Sanchi is a 3rd year Psychology undergraduate at the University of Exeter. She is currently the Bollywood Coach at Legion Dance Exeter and has choreographed for Hindu and Asian Society in previous years for the Diwali celebrations. She has also choreographed and danced in Bangalore, India for many years before that. In this post, read about the beautiful celebration that is Diwali, what it means to her, and her experiences as a BIPOC student at the University.
'Every year in India, October/November time is the time where everyone is a bit happier, brighter and excited. Diwali is here. It is one of the biggest festivals we celebrate and we like to do it big. Diwali is the festival of lights and every single persons house is lit up with diyas, fairy lights, obnoxiously large colour changing lights and more. This is the time where we shower our friends and relatives with sweets and more sweets along with gifts. Parties are thrown for the entire community where we play cards all night with an endless supply of food and drinks. When it gets to the last day of Diwali, we gather around, we pray for happiness, well-being and wealth. The evening ends with hours and hours of firecrackers and every imaginable colour in the sky. This is the time of year that brings everyone closer. When I left India for my university experience, I realised I wasn’t going to be able to come back for Diwali. I wasn’t going to get dressed up or see my family and eat those sweets. But then I saw that the university actually does do something for Diwali every year. The societies put on a show for almost 400 people every year with stalls, dance performances and a firecracker show. I knew i had to be a part of it. In my second year at university, @legiondanceexeter (previously known as URBN) allowed me to join their choreography team and we put on a 30 person show for Diwali alongside @exeterhsoc and @exeterasoc . This was one of my proudest creative moments at Exeter. Being able to watch back something I created and a part of my own life and sharing it with so many people was amazing.'
'As a BIPOC, it can sometimes be really hard for people around me to understand my passion, whether it's dance or my passion for other people. There has always been a clear cultural distinction but rather than let it pull me down or let it become negative, I have always tried to manifest this difference as something positive, something to be celebrated. Having different points of view and looking through another perspective only makes us more educated and more diverse as human beings. I became a Bollywood coach at @legiondanceexeter to give people like me a place to express themselves and celebrate us rather than suppress what makes us, us. I never want anyone to feel like we don’t belong, we do belong and always have.'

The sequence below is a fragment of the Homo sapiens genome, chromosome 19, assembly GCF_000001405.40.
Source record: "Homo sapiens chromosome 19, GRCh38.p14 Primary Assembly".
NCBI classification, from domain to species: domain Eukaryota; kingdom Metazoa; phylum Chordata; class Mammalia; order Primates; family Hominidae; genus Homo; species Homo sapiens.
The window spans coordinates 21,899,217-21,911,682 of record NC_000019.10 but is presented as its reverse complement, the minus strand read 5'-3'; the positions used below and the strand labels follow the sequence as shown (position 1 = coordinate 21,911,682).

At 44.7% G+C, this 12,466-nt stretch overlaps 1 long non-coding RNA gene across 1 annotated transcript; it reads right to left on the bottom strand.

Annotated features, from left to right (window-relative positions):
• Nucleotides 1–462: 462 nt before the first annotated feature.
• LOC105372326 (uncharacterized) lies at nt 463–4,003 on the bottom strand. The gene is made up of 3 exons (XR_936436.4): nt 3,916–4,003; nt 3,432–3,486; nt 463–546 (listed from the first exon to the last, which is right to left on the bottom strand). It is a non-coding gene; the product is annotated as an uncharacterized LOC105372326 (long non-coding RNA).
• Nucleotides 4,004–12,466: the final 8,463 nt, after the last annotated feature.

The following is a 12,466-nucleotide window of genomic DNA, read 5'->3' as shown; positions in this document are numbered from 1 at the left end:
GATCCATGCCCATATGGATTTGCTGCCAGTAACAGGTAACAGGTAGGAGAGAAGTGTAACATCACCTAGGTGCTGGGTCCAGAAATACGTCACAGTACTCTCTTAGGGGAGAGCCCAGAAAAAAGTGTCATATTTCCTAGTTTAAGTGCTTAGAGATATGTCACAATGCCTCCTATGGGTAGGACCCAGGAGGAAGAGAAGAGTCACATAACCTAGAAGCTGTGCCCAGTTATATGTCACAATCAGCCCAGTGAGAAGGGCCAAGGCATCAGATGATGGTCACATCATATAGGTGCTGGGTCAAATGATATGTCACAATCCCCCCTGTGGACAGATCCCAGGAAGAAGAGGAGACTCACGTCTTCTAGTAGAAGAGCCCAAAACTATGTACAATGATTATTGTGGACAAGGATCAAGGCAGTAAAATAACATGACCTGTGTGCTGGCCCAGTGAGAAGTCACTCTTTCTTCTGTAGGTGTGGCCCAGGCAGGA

'At university, the few society events that I went for felt alien to me. It wasn’t that I was doing something out of my comfort zone- there were activities I’d done a million times before but the only thing different was that I was the only person of colour in the entire room. Societies that I would normally have joined, with no representation at all felt really daunting to me. It made me feel inferior, which I definitely am not. I want more moral change within the university and the societies, more diversity training not for the sake of diversity training, but to make society members more comfortable in being themselves. I am grateful for @legiondanceexeter for giving me a platform so people like me can feel included and never alone, and want to contribute to making other people feel as good and included as I do.'
- Diwali Performance Team for Legion Dance Exeter 2019
-Sanchi's Bollywood Section for the Diwali Performance 2019, (Photos by P Banu Photography.)
Photography by Hanife H Photos. @hanifehphotos